From NCSU, what appears to be a considerable advance for in-body sensor and computing devices. Add nano miniaturization and remote control and wireless interaction, this could lead to considerable diagnostic and actuation devices. Is the brain next?
" ... “We’ve created a memory device with the physical properties of Jell-O,” says Dr. Michael Dickey, an assistant professor of chemical and biomolecular engineering at NC State and co-author of a paper describing the research. Researchers have created a memory device with the physical properties of Jell-O and that functions well in wet environments.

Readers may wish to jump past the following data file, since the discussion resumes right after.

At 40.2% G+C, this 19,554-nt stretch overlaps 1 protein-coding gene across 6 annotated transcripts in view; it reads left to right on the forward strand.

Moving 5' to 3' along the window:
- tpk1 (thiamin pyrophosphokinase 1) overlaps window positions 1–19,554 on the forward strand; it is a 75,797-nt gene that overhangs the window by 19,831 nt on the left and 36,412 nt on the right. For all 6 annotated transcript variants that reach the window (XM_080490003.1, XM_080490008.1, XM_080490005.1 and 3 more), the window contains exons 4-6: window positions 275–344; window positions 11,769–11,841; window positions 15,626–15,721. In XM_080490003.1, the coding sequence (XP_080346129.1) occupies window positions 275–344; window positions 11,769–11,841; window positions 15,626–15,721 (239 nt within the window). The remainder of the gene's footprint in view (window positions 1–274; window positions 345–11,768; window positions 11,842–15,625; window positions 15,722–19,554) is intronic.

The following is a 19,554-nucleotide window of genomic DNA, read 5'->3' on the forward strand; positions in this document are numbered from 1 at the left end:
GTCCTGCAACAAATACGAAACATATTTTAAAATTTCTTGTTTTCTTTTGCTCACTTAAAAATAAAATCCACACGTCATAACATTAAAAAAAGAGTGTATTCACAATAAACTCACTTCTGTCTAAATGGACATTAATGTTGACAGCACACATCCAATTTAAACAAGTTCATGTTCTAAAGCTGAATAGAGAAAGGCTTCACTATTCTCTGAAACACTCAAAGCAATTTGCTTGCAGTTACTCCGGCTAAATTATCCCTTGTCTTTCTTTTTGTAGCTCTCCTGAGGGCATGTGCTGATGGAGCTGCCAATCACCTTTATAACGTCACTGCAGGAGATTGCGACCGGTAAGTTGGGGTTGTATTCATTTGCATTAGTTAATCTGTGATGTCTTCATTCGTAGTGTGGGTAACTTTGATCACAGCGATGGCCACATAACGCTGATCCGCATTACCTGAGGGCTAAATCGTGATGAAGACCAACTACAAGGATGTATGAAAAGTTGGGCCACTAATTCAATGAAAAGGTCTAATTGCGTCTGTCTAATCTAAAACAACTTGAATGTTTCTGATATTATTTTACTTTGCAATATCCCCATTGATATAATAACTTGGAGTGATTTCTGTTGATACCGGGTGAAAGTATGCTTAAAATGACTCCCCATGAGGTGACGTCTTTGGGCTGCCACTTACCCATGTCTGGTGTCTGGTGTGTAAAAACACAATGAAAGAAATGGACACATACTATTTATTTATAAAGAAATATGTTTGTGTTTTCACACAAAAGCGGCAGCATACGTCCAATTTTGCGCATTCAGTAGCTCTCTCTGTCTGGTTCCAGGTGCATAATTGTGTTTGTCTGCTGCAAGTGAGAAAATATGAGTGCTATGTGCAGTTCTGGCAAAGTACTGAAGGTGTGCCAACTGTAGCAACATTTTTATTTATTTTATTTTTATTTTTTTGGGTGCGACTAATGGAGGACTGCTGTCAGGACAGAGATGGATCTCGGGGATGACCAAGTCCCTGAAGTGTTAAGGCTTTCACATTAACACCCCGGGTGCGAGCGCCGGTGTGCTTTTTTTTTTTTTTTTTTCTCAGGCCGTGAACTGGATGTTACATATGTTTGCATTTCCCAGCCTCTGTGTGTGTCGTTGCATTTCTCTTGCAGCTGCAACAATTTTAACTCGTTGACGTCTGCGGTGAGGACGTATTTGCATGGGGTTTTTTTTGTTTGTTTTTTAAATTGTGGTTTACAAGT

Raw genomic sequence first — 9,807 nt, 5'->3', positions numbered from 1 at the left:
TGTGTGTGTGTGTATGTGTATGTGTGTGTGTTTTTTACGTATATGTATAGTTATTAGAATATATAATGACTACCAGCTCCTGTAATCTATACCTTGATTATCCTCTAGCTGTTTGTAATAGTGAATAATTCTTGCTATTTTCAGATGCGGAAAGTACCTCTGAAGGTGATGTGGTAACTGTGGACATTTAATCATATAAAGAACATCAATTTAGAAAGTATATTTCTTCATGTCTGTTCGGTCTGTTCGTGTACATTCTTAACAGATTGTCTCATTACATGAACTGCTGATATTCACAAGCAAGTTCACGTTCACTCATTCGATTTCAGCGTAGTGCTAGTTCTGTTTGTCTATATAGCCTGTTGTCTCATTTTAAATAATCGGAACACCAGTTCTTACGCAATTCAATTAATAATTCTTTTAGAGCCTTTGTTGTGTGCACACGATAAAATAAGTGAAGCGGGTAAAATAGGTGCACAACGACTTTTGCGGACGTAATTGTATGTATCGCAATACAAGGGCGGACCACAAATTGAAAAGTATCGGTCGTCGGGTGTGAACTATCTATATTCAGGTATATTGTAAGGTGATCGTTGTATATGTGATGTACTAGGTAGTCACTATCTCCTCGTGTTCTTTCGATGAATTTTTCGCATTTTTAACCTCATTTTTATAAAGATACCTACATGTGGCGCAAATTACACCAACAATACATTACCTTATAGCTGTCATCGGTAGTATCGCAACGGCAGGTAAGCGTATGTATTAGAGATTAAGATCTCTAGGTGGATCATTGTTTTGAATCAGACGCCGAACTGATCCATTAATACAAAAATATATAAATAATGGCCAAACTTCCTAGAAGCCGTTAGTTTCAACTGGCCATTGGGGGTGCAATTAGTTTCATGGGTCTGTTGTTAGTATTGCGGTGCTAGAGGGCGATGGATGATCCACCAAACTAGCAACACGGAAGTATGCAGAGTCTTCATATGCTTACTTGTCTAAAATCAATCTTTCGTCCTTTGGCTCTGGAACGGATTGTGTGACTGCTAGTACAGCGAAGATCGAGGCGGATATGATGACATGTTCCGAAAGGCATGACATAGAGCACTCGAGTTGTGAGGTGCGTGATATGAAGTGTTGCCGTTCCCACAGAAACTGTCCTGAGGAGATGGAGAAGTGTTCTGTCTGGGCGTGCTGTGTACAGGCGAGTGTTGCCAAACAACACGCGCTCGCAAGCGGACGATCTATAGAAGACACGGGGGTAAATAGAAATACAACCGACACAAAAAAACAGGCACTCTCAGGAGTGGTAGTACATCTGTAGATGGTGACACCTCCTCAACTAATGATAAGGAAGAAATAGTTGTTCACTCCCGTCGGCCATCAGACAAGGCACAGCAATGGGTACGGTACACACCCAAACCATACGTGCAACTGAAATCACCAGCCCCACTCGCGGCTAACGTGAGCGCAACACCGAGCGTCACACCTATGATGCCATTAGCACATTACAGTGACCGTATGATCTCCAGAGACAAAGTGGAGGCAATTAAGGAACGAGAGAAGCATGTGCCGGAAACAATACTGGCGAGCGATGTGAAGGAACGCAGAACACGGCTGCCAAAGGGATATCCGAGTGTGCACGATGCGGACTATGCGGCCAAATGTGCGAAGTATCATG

Conventional electronics are typically made of rigid, brittle materials and don’t function well in a wet environment. “Our memory device is soft and pliable, and functions extremely well in wet environments – similar to the human brain,” Dickey says ... "